I have questions about my questions.
After adding, sorting, and recording, question quickfire has morphed into a bit of a mindmap.
I found that my question flow went as follows:
Question Priming: thinking about my new baby, her curiosity, my students, their curiosity.
Nature of Curiosity: why we are curious in the first place or would want to grow students in curiosity.
Nature of Curriculum/Inquiry: what types of questions would it take to make a curriculum of inquiry?
Comparison Questions: inquiry across disciplines, curriculum of answers vs questions, online vs in person.
Prototype Potential: protocols, curriculum outline, design thinking integration.
Stepping back further, I could organize my questions in Berger’s (2014) why, what if, how outline.
Why do schools kill creativity/curiosity? (Or framed positively: Why should schools foster curiosity?)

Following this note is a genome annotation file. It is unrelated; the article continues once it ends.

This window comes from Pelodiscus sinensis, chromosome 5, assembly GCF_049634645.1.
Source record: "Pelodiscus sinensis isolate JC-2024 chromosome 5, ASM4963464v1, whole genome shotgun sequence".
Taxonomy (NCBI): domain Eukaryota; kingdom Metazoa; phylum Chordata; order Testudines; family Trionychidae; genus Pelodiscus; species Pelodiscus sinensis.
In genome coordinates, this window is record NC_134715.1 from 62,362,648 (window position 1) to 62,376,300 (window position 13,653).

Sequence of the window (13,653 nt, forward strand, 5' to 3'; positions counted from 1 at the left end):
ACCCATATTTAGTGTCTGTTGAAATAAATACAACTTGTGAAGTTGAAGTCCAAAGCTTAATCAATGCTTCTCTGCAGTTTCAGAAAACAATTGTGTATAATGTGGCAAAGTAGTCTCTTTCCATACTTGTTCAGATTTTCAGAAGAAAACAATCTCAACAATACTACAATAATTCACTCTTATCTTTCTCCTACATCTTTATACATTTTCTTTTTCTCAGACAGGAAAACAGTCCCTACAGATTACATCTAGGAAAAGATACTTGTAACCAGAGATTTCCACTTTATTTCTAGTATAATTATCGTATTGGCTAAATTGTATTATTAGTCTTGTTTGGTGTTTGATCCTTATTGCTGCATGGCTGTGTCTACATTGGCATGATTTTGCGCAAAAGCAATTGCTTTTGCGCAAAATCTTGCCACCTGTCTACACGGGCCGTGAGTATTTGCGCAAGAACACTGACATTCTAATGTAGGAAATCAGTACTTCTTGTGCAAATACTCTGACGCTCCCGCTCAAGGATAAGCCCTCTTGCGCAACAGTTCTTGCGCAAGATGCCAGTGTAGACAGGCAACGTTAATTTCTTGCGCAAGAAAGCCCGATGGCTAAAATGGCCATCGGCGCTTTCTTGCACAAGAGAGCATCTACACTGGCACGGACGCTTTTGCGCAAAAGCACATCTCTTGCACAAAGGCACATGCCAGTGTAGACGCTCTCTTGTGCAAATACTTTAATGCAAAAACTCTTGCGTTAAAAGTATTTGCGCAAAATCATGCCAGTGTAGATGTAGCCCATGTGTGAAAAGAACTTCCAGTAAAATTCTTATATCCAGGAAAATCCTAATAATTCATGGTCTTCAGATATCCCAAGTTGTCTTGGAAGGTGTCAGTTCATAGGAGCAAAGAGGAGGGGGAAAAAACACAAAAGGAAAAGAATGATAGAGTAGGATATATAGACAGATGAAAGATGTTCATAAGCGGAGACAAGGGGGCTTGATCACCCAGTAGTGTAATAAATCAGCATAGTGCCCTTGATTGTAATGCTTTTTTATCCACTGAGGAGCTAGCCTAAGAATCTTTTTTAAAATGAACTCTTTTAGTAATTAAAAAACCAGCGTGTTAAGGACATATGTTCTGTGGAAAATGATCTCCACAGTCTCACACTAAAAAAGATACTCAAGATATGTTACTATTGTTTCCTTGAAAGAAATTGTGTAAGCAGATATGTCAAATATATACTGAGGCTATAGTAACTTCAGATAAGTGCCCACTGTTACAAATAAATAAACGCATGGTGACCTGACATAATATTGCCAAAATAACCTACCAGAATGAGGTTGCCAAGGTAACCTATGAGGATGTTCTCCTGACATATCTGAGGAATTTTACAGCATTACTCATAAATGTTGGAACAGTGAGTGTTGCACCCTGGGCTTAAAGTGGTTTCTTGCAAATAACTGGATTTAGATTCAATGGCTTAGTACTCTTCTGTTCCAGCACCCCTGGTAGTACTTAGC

What if a curriculum was built on questions rather than answers?
How do students become the owners of inquiry?
Even more broadly, this process is bringing a bit more clarity to a wicked problem I want to tackle. My colleagues and I have been partaking in curriculum building work for the past few years and are embarking on more for next year. Inquiry education has been somewhat of a given throughout my time as a teacher, but the quickfire questioning process is peeling back more foundational layers. Online learning is adding a slight wrinkle to plans for next, but inquiry curriculum is a great candidate to attack the wicked problem of school being boring.
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